Call for Humber communities to give views on tidal flood risk
4 Sep 2019 02:09 PM
People around the Humber are being asked to complete a survey to help organisations working on a new tidal flood risk strategy understand views and priorities.
The Humber 2100+ partnership - made up of 12 local authorities, the Environment Agency and the Humber LEP - are working together to come up with a new approach to managing tidal flood risk around the estuary and on the tidal rivers upstream, such as the River Hull and the Holderness Drain.
They want to understand how people in the area feel about tidal flooding and how it can best be managed, and are also keen to understand what people value in their local area and would like to see protected or taken into account as part of the new strategy.
Tidal flood risk on and around the Humber is currently managed through an existing strategy, published in 2008, which will see £150m invested in new or improved flood management schemes by 2021. However, the time is right to review the approach to ensure that all communities around the estuary can continue to prosper in the face of increased tidal flood risk due to sea level rise and climate change.
The Humber 2100+ project team is currently undertaking technical work to look at what is possible in terms of practicality, value for money and environmental considerations. However, they also want to know what people living and working in the area would like to see. All of this information will be brought together next year to develop initial options, and then a public consultation will be held to allow people to comment on the emerging proposals.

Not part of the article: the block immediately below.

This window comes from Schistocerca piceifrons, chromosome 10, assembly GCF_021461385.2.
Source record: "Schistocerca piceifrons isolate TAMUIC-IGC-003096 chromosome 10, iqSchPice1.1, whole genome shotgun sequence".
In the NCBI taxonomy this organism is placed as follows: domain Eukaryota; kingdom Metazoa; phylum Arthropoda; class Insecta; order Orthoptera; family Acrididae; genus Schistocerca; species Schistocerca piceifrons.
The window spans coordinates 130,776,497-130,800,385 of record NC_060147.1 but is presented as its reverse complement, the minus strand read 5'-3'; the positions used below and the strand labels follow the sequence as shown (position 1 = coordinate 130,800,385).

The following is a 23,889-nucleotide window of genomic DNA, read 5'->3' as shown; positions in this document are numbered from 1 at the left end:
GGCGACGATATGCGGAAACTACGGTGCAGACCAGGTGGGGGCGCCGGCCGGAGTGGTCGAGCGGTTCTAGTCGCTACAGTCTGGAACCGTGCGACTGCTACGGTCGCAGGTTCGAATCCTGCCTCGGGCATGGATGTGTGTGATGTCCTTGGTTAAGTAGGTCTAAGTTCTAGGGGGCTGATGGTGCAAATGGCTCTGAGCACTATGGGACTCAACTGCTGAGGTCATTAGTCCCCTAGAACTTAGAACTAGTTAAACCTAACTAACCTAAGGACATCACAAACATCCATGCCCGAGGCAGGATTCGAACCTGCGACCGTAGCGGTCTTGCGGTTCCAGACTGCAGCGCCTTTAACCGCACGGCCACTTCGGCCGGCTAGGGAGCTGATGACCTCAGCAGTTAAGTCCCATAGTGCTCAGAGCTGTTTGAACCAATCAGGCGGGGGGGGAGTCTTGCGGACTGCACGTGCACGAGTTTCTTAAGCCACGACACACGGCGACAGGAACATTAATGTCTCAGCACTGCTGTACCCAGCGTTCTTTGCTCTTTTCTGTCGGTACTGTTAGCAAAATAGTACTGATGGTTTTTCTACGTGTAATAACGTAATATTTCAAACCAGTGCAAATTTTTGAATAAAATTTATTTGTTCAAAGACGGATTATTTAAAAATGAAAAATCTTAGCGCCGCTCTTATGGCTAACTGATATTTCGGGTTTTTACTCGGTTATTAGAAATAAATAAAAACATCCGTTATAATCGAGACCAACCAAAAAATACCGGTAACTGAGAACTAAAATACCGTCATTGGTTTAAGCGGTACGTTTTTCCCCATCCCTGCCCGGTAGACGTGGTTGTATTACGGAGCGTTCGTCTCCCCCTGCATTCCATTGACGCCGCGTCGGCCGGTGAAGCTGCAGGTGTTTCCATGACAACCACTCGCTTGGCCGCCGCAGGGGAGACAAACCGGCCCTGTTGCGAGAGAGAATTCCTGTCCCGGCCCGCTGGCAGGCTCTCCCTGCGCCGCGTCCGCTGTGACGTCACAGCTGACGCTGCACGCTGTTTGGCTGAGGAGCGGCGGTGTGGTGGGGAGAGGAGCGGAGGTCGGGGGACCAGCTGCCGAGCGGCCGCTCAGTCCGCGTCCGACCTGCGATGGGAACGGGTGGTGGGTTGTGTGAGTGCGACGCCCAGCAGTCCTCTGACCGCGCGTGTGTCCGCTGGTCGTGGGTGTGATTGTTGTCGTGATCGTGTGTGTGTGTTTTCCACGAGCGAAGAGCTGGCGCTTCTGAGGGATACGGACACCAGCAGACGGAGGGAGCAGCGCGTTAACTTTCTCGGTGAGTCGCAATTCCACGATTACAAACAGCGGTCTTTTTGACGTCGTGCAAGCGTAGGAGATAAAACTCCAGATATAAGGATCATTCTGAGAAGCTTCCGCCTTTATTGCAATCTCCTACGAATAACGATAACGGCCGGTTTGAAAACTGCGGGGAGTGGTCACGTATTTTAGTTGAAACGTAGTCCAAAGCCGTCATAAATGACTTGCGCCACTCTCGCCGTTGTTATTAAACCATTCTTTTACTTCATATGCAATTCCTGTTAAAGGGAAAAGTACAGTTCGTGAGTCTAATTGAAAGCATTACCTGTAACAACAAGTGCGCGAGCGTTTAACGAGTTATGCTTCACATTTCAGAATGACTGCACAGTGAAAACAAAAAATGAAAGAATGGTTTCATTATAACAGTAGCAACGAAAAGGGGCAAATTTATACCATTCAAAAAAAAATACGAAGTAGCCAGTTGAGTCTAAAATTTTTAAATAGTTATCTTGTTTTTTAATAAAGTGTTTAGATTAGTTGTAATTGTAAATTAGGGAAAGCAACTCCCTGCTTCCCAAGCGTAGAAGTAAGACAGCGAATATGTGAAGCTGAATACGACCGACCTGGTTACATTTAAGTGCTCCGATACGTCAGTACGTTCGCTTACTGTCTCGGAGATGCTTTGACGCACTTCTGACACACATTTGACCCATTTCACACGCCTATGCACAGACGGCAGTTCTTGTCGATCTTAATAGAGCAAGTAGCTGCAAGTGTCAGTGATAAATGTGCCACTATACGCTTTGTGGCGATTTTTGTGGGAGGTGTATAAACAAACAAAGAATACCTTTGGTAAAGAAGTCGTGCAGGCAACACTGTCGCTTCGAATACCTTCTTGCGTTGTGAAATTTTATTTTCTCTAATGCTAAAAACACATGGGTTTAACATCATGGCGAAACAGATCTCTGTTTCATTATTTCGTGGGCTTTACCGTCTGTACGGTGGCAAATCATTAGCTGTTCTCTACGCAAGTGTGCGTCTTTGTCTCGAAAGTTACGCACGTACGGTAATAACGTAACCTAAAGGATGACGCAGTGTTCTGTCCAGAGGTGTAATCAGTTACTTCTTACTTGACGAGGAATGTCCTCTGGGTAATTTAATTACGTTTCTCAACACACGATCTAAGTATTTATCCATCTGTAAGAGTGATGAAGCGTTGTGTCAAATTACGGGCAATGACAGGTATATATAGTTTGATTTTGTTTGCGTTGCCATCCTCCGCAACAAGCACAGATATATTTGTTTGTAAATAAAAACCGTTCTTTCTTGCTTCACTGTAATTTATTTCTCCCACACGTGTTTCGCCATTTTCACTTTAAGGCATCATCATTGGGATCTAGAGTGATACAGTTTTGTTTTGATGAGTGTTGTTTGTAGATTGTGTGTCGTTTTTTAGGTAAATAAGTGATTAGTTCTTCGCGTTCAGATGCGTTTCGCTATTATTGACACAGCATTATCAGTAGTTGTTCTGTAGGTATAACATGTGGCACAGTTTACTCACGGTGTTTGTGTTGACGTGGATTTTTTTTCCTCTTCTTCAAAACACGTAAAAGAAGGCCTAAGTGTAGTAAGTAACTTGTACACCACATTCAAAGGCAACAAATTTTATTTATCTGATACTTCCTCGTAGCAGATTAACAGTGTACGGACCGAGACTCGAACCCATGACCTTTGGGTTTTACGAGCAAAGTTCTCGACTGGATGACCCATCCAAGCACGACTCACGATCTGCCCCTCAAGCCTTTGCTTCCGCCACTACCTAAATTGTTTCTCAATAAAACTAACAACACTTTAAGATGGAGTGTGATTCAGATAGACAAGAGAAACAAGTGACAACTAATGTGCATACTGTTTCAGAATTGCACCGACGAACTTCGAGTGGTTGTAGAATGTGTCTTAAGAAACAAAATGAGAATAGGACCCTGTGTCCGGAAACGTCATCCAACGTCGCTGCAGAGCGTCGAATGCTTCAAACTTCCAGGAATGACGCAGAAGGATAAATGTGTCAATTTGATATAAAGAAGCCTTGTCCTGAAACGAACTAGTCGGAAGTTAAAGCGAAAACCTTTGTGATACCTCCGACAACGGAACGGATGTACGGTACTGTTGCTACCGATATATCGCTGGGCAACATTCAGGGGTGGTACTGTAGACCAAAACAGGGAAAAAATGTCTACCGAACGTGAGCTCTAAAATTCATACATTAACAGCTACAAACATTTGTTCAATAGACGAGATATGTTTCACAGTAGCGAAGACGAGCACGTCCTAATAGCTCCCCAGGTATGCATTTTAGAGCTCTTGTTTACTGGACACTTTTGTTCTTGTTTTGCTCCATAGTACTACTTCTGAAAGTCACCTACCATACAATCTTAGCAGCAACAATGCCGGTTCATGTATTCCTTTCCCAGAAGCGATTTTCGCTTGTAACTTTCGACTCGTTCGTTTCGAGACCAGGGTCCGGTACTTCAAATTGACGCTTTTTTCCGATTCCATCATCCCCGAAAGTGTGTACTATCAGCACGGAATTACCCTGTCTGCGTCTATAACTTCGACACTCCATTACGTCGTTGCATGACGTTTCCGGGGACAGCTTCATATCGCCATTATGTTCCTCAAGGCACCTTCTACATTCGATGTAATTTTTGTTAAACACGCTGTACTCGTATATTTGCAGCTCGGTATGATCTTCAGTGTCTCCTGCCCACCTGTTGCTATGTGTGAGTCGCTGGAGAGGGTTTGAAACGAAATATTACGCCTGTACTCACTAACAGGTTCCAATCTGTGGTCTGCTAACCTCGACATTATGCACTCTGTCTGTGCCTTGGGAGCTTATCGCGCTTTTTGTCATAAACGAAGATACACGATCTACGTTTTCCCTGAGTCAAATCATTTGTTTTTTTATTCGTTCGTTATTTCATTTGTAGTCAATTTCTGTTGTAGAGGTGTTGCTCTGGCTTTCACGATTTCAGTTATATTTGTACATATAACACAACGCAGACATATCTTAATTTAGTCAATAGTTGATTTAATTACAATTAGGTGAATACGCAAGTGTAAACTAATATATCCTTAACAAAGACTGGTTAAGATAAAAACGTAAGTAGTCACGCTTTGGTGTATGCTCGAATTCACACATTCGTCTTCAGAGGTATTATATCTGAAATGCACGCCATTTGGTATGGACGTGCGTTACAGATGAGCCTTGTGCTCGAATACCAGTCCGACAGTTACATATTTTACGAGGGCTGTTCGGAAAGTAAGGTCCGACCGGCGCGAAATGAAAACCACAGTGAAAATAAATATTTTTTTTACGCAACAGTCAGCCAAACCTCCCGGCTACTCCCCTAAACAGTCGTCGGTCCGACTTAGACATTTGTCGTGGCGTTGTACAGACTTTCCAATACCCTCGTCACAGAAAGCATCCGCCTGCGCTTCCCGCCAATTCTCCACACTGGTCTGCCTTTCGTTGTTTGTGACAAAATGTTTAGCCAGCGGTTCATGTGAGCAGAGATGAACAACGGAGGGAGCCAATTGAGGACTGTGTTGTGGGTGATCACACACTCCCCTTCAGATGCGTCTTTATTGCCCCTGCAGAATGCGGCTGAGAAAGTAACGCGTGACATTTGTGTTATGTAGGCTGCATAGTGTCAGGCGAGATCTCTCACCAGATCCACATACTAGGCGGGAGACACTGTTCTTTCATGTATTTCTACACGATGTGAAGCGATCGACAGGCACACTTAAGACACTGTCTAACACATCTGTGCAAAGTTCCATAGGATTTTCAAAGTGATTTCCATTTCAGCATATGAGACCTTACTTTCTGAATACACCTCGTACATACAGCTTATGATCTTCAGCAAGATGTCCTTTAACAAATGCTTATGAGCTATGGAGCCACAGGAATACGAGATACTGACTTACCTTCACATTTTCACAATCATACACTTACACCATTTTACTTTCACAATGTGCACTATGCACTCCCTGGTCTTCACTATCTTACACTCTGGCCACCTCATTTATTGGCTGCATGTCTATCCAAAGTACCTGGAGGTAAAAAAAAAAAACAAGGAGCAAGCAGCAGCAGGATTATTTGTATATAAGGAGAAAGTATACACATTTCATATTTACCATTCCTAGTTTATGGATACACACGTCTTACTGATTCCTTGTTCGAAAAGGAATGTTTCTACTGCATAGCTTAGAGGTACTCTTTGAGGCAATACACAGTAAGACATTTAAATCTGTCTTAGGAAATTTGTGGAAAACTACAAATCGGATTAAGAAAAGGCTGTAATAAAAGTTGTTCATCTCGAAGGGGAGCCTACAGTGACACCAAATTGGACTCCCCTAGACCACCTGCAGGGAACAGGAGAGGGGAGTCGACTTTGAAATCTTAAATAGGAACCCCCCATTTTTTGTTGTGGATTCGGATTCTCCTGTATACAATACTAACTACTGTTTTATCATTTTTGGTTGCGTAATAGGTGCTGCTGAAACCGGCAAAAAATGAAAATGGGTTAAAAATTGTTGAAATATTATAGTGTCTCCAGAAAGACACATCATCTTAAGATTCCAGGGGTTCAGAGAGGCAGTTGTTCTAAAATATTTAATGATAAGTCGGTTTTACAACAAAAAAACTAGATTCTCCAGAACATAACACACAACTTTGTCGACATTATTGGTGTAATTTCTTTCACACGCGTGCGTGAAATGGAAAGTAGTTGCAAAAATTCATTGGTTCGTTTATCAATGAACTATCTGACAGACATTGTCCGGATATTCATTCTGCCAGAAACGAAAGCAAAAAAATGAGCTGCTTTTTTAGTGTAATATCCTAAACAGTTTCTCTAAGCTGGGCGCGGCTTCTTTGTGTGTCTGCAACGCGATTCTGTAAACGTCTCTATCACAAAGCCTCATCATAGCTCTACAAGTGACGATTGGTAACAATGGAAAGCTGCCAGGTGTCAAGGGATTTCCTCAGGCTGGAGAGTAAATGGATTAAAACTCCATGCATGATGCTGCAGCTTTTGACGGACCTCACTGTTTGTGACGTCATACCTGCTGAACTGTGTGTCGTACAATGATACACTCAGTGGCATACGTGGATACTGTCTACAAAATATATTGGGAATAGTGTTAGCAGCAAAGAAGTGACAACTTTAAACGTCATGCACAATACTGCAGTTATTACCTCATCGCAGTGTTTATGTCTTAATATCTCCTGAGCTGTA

Environment Agency Humber Strategy Manager Philip Winn said: “Tidal flooding can have an effect on businesses, agriculture, communities and the local environment, as we saw in December 2013, when 1,100 properties were flooded and there was huge damage around the estuary.
“It’s one the biggest risks faced by people living on the very flat and vulnerable land around the Humber, so we want to involve as many people as possible in shaping the new strategy so that it truly provides a solution for all.
“This public survey is the first stage in gathering input from others, and there will be more opportunities to comment as we develop our plans.”
Councillor Chris Matthews, East Riding of Yorkshire Council’s portfolio holder for strategic management, said:
It is important East Riding residents who live near the Humber Estuary take part in this survey as it will help to inform us how aware people are of the risks of tidal flooding, how prepared they are if flooding occurs, and therefore what more we need to do as a partnership.
Although we are working on a number of tidal flood defence schemes and other measures which will reduce the risk of flooding, we can never prevent flooding altogether, so we need to make sure residents are as informed and prepared as possible.
Mike Thompson, portfolio holder for neighbourhoods, communities and environment, said:
Hull has made an incredible amount of progress in terms of building a flood resilient city, but there is always more that can be done. This is why we want to hear your views.
Hull has the second-highest number of properties at flood risk in the UK outside of London, with 98 per cent of the city defined as at “high risk” of flooding. This risk will only increase with climate change and sea level rise, and your input into how we shape our future plans is crucial.
Cllr Stewart Swinburn, portfolio holder for environment at North East Lincolnshire Council, said:
Being situated on the coast brings with it lots of pros and cons.
Unfortunately we have seen the impact that flooding can have on areas in and around North East Lincolnshire. Tidal flooding can give little or no warning, and can damage or destroy property and businesses so it’s important that local people have their say on these plans.
It could be your house or business that is damaged, so don’t miss your chance to shape this 100 year strategy.
Cllr Chris McGuinness, Doncaster Council’s Cabinet Member for Communities, the Voluntary Sector and Environment, said:
I encourage residents living in Barnby Dun, Moorends, Stainforth, Sykehouse and Thorne, where there is a potential tidal flood risk, and any other interested people, to find out more about the strategy and have their say.
You can fill out the survey here
More information about the Humber 2100+ partnership and the new Humber Strategy can be found here
To check if you are at risk of flooding, and find out how to prepare, visit